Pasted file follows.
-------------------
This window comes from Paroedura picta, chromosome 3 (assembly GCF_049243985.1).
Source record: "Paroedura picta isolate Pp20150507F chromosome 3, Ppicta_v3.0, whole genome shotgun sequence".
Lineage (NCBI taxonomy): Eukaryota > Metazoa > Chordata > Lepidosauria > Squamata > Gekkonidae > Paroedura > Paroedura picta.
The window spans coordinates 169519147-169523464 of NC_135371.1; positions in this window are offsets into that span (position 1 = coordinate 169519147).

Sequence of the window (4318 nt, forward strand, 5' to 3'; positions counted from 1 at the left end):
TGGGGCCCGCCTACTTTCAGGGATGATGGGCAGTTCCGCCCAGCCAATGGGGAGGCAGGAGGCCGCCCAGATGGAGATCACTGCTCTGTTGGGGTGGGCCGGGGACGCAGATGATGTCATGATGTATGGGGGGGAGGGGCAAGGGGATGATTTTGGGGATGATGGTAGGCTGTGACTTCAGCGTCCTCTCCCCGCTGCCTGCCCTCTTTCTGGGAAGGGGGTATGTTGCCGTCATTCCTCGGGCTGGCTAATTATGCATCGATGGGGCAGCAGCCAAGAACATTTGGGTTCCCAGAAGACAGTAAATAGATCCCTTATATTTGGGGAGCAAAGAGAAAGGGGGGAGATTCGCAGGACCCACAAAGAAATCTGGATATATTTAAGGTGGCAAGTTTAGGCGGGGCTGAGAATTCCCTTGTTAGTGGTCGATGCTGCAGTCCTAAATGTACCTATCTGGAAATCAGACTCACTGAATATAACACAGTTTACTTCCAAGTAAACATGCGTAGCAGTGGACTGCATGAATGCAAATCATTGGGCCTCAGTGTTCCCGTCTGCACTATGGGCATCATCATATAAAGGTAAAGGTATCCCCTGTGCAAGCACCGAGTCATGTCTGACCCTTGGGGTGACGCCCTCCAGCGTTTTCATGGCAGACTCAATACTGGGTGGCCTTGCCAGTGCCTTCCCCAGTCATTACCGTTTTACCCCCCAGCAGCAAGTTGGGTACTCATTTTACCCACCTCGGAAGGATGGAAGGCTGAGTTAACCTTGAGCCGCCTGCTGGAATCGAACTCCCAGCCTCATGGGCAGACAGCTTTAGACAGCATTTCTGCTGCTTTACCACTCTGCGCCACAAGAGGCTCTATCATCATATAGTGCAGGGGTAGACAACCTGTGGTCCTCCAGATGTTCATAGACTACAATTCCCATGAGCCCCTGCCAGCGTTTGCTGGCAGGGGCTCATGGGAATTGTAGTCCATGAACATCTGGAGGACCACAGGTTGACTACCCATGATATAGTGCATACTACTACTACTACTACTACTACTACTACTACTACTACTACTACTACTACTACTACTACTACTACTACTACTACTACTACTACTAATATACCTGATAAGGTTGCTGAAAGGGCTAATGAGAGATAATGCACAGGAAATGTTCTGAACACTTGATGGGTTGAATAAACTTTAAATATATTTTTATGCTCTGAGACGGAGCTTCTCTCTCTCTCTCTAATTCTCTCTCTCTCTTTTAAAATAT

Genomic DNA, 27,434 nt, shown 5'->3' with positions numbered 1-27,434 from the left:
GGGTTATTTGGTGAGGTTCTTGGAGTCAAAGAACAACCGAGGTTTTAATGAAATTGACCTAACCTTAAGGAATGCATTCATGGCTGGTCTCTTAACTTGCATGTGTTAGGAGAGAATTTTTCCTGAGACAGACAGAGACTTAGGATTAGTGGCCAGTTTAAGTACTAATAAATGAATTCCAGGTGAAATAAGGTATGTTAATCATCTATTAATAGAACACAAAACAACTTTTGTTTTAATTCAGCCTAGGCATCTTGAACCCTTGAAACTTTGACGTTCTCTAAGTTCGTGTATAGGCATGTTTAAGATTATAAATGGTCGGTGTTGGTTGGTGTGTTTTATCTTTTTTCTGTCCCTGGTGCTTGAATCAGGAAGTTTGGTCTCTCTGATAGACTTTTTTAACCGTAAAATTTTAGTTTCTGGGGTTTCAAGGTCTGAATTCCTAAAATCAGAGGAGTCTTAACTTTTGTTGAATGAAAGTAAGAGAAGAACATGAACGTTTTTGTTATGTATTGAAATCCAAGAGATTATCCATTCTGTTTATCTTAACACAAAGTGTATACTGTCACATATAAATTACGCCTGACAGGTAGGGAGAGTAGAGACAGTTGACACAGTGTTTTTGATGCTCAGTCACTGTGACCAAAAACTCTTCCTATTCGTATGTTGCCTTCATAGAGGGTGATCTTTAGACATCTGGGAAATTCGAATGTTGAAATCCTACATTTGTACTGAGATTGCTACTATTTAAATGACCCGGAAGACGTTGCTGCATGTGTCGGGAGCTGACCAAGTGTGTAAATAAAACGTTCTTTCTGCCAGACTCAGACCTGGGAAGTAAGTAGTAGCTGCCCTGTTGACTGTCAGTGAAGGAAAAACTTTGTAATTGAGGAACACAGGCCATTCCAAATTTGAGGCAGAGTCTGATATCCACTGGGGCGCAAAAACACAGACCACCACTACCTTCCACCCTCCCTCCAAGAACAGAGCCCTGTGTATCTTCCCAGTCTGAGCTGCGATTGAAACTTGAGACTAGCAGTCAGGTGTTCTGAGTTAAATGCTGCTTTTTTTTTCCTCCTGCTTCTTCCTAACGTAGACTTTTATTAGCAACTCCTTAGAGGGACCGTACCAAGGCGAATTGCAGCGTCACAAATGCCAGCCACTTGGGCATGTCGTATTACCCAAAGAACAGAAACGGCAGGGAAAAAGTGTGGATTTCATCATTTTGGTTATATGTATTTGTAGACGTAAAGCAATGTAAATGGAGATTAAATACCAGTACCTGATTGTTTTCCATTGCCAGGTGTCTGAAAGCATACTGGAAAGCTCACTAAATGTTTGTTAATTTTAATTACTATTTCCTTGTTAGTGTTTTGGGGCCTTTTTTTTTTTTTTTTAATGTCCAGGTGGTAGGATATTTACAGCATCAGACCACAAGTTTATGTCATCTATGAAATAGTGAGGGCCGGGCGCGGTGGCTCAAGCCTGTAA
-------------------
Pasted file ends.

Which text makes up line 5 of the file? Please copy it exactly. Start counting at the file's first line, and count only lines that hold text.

Sequence of the window (4318 nt, forward strand, 5' to 3'; positions counted from 1 at the left end):